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The Plight of Physics Majors Today and the Most Viable Path to Take

The Plight of Physics Majors Today and the Most Viable Path to Take

The Plight of Physics Majors Today and the Most Viable Path to Take Maybe you have decided to major in physics and are going to move on with your education with it in sight. Maybe you are already on your way to getting a degree, or perhaps wide-eyed and intrigued, you have just been introduced the world of physical sciences.

In whatever group you might fall into, the unequivocal similarity among all fans of the particular science is the fascination with the subtle connections between it and mathematics, the ability to explain all that is around us, to extrapolate in order to predict accurate outcomes, and to demonstrate apparently impossible events with an explanation. Magic without the mystery.

Unfortunately, when it comes to making a career out of the subject, chances are slim, and the expectations for the ‘great future’ become sketchy.

We all know what the image in most minds about the perfect job is. Perhaps it is being a professor at a prestigious university, with the freedom to research and work on one’s own problems. To be able to crack open the universe’s secrets, and stand where the messiahs of science like Albert Einstein, Sir Isaac Newton, and Madam Mary Curie stand. However, this vision is becoming increasingly difficult to accomplish as positions are scarce, and being able to have a career like this is no ordinary feat.

Being a tenured professor at a university can mean starting out with untenured, lowly positions with little pay. (Although money might me the least of concerns for many who love the subject, this has to be taken into account.) A Ph.D. is necessary for any high-level academia jobs, and in many cases you would be required to initially work as an assistant in colleges, which also does not allow for the much desired freedom and working with established teachers sees to an unequal relationship between them and you. Even achieving a position like this signals good luck, and hard work and utmost dedication is required to move up the ladder from assistant professor to associate professor to a ‘complete’ professor. Security for the job might be low and many would never be fortunate enough to have the chance of experiencing a great opportunity like this.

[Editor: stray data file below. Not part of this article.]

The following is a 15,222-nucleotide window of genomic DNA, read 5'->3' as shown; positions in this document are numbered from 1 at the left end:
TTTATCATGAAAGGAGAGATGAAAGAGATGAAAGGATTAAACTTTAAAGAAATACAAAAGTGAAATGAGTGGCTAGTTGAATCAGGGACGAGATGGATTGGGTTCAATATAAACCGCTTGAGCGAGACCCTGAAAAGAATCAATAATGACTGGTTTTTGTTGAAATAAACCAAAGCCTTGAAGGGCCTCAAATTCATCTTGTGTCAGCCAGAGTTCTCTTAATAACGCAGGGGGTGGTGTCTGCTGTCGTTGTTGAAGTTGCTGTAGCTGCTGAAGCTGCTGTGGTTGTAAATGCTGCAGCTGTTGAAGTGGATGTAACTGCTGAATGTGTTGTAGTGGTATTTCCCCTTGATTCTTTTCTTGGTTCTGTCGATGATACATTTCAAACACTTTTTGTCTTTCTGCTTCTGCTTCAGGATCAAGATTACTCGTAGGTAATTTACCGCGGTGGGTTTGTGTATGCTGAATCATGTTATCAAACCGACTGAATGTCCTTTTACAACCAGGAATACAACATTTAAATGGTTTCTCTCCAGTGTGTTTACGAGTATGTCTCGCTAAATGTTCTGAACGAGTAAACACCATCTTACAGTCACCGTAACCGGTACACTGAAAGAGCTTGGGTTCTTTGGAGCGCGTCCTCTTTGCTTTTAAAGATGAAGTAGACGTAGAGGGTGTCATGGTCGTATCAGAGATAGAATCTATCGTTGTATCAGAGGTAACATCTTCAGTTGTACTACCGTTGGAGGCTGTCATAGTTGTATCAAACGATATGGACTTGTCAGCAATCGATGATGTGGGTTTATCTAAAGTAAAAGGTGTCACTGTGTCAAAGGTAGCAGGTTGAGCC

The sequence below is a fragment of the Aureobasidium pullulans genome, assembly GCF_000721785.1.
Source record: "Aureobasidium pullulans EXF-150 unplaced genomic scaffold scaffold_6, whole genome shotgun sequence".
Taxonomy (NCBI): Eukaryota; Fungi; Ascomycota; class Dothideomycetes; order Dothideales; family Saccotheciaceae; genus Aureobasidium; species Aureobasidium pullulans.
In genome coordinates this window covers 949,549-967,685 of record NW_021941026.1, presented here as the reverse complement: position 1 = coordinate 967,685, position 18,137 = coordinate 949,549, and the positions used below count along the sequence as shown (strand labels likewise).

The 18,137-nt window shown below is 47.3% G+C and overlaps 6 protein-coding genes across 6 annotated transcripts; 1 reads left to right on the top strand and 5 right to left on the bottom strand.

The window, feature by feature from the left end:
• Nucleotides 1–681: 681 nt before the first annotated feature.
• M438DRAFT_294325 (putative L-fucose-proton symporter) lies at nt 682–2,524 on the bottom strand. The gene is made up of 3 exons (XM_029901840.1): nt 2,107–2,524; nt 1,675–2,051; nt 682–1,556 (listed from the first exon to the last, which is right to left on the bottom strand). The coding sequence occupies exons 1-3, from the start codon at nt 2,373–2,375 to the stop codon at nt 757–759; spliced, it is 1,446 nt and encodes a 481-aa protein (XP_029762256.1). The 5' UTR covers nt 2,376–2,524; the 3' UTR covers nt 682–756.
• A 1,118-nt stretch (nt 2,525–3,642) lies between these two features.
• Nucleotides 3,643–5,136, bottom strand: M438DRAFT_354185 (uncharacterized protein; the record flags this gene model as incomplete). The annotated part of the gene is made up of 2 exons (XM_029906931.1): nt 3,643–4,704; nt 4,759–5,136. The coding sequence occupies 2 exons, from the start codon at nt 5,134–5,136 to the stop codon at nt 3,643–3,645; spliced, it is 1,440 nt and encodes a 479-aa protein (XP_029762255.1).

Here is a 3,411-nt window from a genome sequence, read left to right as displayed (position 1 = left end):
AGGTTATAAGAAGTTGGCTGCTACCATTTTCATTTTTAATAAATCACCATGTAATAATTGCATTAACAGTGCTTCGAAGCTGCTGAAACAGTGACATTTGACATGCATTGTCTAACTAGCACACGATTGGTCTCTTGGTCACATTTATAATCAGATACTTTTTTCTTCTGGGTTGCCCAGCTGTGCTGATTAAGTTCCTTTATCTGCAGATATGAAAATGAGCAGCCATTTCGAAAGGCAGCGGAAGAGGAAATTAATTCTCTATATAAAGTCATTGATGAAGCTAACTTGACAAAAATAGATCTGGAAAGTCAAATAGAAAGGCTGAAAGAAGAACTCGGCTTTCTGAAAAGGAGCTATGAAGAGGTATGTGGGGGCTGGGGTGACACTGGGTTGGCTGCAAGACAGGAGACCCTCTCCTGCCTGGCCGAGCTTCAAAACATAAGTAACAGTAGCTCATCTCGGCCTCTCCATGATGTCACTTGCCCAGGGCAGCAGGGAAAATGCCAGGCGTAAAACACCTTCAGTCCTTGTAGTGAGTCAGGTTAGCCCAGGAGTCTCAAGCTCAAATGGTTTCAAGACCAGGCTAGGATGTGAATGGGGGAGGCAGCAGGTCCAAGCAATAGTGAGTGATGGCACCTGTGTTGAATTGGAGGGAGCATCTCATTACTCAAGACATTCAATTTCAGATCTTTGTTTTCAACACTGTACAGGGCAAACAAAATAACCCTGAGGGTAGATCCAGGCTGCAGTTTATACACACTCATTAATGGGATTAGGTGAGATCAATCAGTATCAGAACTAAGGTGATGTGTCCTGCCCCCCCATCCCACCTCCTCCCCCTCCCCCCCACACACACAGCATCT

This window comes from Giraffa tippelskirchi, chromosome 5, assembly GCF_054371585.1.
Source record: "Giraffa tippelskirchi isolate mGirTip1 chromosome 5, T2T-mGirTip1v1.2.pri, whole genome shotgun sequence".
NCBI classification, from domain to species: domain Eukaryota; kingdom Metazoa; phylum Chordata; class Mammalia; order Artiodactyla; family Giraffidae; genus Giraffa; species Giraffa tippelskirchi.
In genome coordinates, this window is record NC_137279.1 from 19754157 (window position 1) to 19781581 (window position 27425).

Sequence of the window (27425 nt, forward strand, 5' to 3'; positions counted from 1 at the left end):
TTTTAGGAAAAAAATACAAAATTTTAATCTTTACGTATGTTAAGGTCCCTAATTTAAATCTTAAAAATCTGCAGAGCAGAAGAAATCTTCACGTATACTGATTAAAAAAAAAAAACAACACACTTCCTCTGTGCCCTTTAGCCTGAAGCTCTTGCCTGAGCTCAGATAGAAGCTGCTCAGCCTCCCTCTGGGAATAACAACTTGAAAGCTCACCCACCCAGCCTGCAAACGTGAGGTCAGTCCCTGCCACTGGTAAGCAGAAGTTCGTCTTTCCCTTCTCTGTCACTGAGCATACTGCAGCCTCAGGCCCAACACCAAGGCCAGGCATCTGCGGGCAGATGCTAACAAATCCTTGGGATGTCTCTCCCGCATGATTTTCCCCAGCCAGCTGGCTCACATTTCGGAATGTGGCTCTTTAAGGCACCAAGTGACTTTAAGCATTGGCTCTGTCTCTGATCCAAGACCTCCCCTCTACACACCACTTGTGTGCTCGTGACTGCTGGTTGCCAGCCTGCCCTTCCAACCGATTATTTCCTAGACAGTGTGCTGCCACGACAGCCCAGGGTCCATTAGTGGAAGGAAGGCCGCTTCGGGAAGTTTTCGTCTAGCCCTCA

Other open fields in academia could possibly be high school teaching. As numbers for high school teachers are already behind the number required, (Especially in the US) this could be an obvious path for career building. However, the absence of better prospects as one advances further into the field and the lack of good pay has driven many away from high school teaching. It appears that new degree-holders going for research teams and projects are somewhat less pressed for the finding of a job, but the truth is that competition is fierce in finding a research position even if it might not be temporary, and even harder is turning a temporary job into a permanent position. One of the main reasons for this is the decrease of funding over the past years despite now that new discoveries like the finding of the Higgs boson have been made. The forward push for physical research gained with the cold war is now, truly, gone, and researchers find themselves with only marginal budgets.

At the end of the day, it seems like the best career prospects for a physics major or a student with a physics degree would be in the fields of engineering and being an industrial physicist. Electrical engineering, aeronautical engineering, geological engineering etc. are all good paying jobs in which a career can be pursued successfully as industrial growth and development of consumer goods continues. Many physics majors also end up in software engineering and in the fields of IT, but this raises the question as to why would someone go through so much trouble rather than majoring in the respected subjects themselves. Physicists can also find jobs in the government, with jobs for analysts paying satisfyingly.

Whatever, the conditions may be, it is always prudent to understand the risks of a particular career, analyse the available prospects and make the most out of what is available before diving in with a lifelong commitment. And, perhaps, many would find that in the real world, casting the net where there are no fish is unwise, no matter how much you might love something.

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